Sometime in the late 1970s early 1980s John stopped working at Heathway Engineering. As I remember it, he had been cutting some steel wheels for a Rochdale Olympic and was in agony crawling up the pathway with a really painful back for a while before going to an osteopath, one of his discs crumbled after the treatment. Then he had an operation, and they accidently scratched the sciatic nerve, and the consequence was he couldn’t feel anything even if you hit him with a 10lb sledgehammer. Yet he would still go down to the garage in agony and work on the lathe and the mill doing jobs. He went to a physiotherapy place for two weeks for pain management which didn’t help. He was in constant pain on lots of tablets a day. Then he had a major heart attack and sadly died in 1993.
I remember when John sold Twin Jynx to Dave Armstrong. I know he was heartbroken then because he knew he wasn’t going to get better after his back operation. Dave put in a Ford V8 engine and ran it for a while at RWYB meetings then these French lads had it and it appeared at Santa Pod with a Jaguar engine. I have no idea where it is now.
John bought me my first car, a Hillman Imp which was rotten. It needed new door sills and rear wheel arches. He said you want to learn how to build cars son, that’s the way to do it. He bought the bits for me. We did it together and tidied it up. It broke down in the first five minutes with problems with the water pump, this and that kept blowing we got so fed up with it. A friend of mine Keith Hunt had a Model T with a 1500 Mk 1 Cortina GT engine in it and he was swapping it for a Rover 3500 which were very popular then and he offered me the Cortina engine and John said that will do.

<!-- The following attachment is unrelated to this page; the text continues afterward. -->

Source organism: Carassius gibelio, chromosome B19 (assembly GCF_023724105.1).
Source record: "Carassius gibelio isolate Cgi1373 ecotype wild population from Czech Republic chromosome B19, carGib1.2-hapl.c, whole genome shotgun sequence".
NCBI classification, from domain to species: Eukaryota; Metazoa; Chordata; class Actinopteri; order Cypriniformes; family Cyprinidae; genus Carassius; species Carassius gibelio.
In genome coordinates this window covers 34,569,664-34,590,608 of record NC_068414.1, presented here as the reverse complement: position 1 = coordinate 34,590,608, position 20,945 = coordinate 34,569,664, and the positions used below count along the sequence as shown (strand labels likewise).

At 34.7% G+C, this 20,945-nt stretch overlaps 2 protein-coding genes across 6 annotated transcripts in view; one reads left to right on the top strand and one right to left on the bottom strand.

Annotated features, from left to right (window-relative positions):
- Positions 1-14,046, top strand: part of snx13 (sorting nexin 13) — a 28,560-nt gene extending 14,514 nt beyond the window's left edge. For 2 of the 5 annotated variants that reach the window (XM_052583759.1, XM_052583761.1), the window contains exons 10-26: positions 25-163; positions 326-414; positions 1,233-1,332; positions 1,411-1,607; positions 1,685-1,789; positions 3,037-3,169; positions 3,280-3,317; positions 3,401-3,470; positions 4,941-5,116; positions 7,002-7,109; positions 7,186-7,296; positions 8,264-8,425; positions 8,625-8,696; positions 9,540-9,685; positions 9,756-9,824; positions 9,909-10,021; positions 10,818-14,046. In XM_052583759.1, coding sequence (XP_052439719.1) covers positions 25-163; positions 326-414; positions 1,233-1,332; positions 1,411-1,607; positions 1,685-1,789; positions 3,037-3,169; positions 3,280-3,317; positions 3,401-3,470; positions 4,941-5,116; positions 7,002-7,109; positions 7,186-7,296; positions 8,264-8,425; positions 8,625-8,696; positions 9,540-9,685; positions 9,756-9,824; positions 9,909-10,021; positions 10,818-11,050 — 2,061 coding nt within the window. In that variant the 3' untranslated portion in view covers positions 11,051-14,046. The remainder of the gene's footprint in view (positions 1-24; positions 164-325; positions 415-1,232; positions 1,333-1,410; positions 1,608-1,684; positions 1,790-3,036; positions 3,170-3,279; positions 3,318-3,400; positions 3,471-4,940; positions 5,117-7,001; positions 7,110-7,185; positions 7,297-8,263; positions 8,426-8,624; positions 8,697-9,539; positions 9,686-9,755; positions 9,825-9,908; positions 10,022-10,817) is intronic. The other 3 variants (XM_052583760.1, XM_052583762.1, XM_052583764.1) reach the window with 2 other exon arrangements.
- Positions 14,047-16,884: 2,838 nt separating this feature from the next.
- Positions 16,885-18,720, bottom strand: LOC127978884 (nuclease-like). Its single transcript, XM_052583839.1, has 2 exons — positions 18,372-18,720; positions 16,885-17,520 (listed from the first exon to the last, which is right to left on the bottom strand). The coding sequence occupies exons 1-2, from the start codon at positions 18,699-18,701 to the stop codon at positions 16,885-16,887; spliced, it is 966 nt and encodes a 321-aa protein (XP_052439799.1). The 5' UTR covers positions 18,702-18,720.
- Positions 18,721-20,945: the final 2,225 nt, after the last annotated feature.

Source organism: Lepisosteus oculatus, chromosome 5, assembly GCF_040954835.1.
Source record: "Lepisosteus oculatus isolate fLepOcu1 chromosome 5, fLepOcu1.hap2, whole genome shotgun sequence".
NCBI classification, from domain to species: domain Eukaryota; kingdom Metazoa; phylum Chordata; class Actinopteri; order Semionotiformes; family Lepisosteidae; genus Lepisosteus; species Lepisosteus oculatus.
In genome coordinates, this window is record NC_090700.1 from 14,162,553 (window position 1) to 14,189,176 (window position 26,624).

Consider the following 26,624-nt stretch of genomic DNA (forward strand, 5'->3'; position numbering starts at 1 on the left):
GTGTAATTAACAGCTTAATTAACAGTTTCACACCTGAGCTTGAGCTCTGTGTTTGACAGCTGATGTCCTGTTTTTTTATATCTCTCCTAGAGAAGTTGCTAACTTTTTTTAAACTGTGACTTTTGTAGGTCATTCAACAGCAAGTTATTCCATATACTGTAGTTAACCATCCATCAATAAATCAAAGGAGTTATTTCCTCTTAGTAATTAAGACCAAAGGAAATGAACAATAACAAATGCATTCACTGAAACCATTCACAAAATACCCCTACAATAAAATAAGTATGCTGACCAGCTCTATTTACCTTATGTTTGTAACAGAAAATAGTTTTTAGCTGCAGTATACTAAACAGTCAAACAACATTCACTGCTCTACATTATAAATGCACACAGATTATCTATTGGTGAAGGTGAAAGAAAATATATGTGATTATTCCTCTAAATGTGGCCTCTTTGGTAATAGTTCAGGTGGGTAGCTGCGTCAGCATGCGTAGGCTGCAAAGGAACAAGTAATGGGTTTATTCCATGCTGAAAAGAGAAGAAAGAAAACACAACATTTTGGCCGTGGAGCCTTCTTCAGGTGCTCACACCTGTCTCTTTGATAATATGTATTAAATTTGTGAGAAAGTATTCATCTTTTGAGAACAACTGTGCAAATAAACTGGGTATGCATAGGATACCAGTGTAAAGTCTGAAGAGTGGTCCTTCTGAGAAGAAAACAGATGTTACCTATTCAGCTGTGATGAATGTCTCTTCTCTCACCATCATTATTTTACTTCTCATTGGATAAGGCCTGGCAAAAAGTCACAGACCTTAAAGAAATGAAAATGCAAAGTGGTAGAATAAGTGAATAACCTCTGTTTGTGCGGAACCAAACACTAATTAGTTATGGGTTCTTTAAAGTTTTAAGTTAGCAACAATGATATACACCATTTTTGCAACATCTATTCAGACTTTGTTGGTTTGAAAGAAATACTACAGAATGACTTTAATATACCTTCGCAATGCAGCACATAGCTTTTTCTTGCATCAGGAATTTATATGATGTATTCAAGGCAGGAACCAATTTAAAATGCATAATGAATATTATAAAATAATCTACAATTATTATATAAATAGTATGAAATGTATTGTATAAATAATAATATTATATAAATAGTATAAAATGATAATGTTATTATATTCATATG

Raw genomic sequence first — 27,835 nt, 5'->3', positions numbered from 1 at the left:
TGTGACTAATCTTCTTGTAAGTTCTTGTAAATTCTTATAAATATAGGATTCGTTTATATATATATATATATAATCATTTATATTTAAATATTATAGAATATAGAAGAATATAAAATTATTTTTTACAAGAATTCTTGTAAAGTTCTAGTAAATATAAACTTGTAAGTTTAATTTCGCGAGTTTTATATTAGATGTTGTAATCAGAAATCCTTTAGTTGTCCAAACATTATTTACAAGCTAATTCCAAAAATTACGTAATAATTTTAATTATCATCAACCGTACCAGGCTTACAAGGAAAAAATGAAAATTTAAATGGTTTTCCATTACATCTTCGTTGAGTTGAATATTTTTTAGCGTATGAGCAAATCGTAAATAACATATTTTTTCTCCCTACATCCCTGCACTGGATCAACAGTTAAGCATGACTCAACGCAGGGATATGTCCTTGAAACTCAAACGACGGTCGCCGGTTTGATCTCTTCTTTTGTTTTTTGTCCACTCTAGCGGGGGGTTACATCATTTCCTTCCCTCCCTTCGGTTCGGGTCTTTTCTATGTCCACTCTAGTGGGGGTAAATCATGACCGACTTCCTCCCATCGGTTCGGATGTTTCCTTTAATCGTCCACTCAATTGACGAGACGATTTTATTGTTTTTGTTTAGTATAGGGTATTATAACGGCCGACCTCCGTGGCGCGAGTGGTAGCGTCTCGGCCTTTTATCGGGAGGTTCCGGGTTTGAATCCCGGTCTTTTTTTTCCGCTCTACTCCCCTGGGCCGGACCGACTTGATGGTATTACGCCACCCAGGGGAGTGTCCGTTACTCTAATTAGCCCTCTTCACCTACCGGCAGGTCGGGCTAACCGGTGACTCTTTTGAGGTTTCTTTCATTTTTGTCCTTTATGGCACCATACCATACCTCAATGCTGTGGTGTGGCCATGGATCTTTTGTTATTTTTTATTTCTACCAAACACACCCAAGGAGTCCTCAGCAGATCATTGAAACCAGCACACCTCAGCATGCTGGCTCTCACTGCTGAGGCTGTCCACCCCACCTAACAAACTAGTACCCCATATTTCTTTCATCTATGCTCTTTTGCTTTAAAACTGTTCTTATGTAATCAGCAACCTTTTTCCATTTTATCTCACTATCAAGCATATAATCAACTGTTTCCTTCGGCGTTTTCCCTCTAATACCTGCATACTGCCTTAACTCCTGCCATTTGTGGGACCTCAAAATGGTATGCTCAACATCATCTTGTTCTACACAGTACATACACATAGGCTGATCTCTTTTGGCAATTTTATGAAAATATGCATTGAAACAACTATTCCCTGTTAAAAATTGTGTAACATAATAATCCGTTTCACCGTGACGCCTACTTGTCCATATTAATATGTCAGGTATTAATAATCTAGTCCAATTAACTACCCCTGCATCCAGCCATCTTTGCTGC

John made a 1½ inch box section frame to mount the engine, he modified the clutch and flywheel and bolted it to the Hillman Imp gearbox. He modified a Spitfire exhaust system to fit and we had to put 87lb of weight in the front of the Imp. My mate had a spare pitch roller counterbalance weight, and he got it cut at Brunel University. We fitted it in the front with a Zephyr six radiator and two Kenlow fans to improve the cooling. It still kept overheating, so John made an aluminium header tank. It had Vauxhall Victor 13-inch wheels on the rear and the standard Imp on the front.
John said take it for a run to see what it’s like and I thought it didn’t go very well considering it had a 2-barrel weber carburettor. I took out the weights in the front without John knowing. He said give it here, let me show you how to drive it properly. He said you’ve taken the weights out haven't you, why? I said because I didn’t think it ran very fast. He said you fool it’s skating all over the place. We put the weights back in and he showed me how to drive it properly and it just flew.